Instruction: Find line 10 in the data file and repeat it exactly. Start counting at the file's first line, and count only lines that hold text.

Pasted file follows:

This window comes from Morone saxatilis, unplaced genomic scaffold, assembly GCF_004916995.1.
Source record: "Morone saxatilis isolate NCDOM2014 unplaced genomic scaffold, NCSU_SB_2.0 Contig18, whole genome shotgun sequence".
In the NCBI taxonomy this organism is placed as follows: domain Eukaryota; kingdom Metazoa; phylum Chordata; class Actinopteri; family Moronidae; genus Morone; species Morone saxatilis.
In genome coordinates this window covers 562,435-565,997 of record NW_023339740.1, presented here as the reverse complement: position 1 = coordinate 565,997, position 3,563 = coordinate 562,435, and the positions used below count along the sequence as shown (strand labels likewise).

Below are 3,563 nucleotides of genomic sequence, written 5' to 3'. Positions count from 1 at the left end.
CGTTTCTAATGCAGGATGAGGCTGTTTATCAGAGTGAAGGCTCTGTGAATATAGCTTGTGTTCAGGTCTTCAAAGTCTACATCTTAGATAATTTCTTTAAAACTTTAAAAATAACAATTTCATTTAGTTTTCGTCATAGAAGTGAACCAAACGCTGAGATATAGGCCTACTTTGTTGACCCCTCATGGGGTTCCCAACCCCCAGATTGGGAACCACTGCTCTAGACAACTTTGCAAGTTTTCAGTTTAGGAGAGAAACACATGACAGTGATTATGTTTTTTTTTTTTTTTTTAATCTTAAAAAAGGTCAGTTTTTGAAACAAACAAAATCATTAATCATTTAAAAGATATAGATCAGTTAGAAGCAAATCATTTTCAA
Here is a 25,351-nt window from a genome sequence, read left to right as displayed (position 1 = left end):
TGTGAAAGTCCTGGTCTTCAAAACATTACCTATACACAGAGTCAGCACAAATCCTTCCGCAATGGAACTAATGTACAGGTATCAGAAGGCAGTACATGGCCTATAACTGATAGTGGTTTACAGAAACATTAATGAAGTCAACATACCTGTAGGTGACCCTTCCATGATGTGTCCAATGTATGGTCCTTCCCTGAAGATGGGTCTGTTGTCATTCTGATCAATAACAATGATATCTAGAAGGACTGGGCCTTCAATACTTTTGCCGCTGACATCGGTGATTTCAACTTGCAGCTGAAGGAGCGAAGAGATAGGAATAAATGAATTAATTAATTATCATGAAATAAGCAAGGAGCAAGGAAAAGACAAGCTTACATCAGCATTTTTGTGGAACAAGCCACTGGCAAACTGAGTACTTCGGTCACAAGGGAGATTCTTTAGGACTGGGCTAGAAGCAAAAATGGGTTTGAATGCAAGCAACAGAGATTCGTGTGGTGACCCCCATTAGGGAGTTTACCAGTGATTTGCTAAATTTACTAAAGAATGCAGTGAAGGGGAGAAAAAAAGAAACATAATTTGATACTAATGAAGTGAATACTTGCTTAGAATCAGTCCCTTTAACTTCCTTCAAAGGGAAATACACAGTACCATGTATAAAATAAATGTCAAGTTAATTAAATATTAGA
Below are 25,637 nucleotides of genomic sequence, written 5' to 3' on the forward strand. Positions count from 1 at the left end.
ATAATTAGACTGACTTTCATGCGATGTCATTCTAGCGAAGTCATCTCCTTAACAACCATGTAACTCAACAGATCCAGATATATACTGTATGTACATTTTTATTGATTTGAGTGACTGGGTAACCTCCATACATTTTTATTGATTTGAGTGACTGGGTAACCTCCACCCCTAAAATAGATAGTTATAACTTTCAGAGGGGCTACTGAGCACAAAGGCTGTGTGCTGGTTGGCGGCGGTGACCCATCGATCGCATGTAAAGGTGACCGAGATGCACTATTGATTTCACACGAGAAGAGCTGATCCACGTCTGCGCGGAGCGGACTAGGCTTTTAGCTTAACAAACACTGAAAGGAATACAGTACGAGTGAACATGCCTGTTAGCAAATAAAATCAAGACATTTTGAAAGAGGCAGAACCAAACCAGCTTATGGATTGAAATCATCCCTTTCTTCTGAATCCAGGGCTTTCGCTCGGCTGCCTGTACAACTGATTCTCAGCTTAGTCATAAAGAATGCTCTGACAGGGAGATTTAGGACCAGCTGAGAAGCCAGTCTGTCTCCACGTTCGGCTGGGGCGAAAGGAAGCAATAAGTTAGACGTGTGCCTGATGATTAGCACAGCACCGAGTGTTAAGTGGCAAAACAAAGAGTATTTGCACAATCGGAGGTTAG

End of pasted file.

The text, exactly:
ATAATTAGACTGACTTTCATGCGATGTCATTCTAGCGAAGTCATCTCCTTAACAACCATGTAACTCAACAGATCCAGATATATACTGTATGTACATTTTTATTGATTTGAGTGACTGGGTAACCTCCATACATTTTTATTGATTTGAGTGACTGGGTAACCTCCACCCCTAAAATAGATAGTTATAACTTTCAGAGGGGCTACTGAGCACAAAGGCTGTGTGCTGGTTGGCGGCGGTGACCCATCGATCGCATGTAAAGGTGACCGAGATGCACTATTGATTTCACACGAGAAGAGCTGATCCACGTCTGCGCGGAGCGGACTAGGCTTTTAGCTTAACAAACACTGAAAGGAATACAGTACGAGTGAACATGCCTGTTAGCAAATAAAATCAAGACATTTTGAAAGAGGCAGAACCAAACCAGCTTATGGATTGAAATCATCCCTTTCTTCTGAATCCAGGGCTTTCGCTCGGCTGCCTGTACAACTGATTCTCAGCTTAGTCATAAAGAATGCTCTGACAGGGAGATTTAGGACCAGCTGAGAAGCCAGTCTGTCTCCACGTTCGGCTGGGGCGAAAGGAAGCAATAAGTTAGACGTGTGCCTGATGATTAGCACAGCACCGAGTGTTAAGTGGCAAAACAAAGAGTATTTGCACAATCGGAGGTTAG